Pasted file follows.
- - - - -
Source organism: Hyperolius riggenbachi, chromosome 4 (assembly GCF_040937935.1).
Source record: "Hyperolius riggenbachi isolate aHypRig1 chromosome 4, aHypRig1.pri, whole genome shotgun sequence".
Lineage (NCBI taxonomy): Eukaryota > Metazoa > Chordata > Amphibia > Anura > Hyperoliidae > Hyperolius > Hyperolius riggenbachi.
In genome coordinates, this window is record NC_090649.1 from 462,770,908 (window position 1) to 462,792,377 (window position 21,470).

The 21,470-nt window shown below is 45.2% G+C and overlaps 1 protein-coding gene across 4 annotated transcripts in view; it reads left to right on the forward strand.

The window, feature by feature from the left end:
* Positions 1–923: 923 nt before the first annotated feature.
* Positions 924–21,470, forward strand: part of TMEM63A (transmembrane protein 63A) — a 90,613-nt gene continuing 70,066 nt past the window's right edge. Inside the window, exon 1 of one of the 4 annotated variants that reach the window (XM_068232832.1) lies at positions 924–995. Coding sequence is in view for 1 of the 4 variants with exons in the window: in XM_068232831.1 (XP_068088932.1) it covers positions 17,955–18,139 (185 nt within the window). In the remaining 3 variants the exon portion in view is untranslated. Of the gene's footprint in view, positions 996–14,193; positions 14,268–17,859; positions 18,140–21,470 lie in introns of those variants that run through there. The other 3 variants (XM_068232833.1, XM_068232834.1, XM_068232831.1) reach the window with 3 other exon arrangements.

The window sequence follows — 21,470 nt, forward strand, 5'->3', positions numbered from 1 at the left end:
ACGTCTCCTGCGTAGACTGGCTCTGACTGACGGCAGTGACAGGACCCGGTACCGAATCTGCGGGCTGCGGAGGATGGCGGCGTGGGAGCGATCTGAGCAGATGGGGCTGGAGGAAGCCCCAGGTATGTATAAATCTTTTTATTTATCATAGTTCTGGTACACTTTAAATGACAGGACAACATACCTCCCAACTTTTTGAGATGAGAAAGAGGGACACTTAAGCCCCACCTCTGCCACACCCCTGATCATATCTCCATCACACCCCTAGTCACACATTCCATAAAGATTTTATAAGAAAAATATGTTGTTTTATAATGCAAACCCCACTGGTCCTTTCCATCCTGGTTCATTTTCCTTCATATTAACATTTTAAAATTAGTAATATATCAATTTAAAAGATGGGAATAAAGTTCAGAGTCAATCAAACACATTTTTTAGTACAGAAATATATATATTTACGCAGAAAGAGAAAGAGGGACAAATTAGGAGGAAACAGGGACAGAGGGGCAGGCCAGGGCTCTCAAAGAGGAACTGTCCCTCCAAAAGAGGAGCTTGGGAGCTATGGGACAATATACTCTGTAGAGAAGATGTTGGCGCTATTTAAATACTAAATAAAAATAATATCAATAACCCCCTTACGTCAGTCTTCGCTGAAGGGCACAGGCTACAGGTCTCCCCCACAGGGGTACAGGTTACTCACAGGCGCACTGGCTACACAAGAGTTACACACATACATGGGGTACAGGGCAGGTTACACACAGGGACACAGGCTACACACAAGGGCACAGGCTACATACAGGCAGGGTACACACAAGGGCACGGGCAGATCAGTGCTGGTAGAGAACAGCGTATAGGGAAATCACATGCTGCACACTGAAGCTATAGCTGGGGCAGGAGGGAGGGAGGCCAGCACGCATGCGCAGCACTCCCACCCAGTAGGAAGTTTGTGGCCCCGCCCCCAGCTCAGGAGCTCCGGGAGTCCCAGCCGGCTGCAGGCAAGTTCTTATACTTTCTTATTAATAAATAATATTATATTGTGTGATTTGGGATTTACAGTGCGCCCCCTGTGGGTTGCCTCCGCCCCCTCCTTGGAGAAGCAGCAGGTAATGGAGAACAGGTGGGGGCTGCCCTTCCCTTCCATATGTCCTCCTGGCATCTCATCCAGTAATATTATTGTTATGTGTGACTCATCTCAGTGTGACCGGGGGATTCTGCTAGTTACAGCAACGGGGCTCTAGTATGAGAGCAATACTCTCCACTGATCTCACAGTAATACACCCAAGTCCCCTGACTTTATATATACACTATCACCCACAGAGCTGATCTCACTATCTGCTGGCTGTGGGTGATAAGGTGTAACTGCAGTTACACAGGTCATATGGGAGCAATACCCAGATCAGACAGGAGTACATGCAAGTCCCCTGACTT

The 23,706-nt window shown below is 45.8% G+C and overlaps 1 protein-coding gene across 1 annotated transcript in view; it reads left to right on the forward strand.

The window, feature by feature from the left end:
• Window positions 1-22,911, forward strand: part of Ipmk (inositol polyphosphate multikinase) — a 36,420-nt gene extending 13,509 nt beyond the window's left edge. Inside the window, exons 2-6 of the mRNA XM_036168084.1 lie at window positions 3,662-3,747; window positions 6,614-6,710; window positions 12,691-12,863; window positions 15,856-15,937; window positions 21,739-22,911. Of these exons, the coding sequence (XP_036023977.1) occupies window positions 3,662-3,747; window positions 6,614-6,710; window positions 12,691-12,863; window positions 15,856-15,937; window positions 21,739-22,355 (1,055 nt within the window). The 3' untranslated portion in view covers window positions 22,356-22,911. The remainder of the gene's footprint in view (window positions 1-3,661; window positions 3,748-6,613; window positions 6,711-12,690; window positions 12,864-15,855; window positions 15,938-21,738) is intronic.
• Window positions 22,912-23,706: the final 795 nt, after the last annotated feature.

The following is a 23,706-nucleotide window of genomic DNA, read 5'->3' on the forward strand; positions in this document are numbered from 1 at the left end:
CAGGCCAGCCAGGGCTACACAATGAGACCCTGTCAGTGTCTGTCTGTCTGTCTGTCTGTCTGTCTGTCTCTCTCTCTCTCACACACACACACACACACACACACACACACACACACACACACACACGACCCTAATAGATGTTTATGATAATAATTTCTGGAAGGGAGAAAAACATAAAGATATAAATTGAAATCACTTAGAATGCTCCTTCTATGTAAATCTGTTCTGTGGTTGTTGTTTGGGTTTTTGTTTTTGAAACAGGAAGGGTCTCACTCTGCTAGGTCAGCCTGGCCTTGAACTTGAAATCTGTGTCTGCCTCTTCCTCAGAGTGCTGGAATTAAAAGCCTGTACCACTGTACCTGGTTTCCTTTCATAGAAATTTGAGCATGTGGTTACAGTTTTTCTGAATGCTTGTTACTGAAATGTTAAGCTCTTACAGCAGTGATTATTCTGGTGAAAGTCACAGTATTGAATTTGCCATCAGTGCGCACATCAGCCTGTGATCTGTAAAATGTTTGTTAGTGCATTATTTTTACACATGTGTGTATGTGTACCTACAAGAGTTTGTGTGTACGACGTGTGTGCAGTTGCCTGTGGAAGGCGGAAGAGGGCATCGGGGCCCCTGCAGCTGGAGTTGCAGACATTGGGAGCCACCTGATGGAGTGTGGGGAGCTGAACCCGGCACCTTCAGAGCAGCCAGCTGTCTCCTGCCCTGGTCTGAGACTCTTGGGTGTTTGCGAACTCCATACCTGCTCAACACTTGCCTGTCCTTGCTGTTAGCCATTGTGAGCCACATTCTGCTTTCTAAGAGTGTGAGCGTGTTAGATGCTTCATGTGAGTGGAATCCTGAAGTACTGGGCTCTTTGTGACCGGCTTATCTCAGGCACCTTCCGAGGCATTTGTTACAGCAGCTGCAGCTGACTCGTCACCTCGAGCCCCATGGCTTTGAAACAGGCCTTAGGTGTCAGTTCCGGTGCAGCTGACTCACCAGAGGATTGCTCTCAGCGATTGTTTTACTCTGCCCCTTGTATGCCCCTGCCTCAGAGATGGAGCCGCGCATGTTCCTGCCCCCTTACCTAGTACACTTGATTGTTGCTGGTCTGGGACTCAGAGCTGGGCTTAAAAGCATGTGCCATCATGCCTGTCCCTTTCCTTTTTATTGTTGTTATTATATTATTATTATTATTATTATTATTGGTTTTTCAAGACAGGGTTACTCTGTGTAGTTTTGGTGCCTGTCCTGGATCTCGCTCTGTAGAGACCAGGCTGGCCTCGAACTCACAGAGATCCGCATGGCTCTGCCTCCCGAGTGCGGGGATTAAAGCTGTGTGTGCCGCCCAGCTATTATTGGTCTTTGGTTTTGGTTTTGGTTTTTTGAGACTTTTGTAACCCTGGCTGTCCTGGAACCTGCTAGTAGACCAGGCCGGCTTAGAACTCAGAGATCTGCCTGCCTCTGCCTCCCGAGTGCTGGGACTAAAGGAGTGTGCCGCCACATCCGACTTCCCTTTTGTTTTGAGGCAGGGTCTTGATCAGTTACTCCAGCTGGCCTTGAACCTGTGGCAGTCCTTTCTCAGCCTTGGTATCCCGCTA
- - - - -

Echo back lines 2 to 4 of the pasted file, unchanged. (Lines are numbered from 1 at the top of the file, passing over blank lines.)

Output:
Source record: "Hyperolius riggenbachi isolate aHypRig1 chromosome 4, aHypRig1.pri, whole genome shotgun sequence".
Lineage (NCBI taxonomy): Eukaryota > Metazoa > Chordata > Amphibia > Anura > Hyperoliidae > Hyperolius > Hyperolius riggenbachi.
In genome coordinates, this window is record NC_090649.1 from 462,770,908 (window position 1) to 462,792,377 (window position 21,470).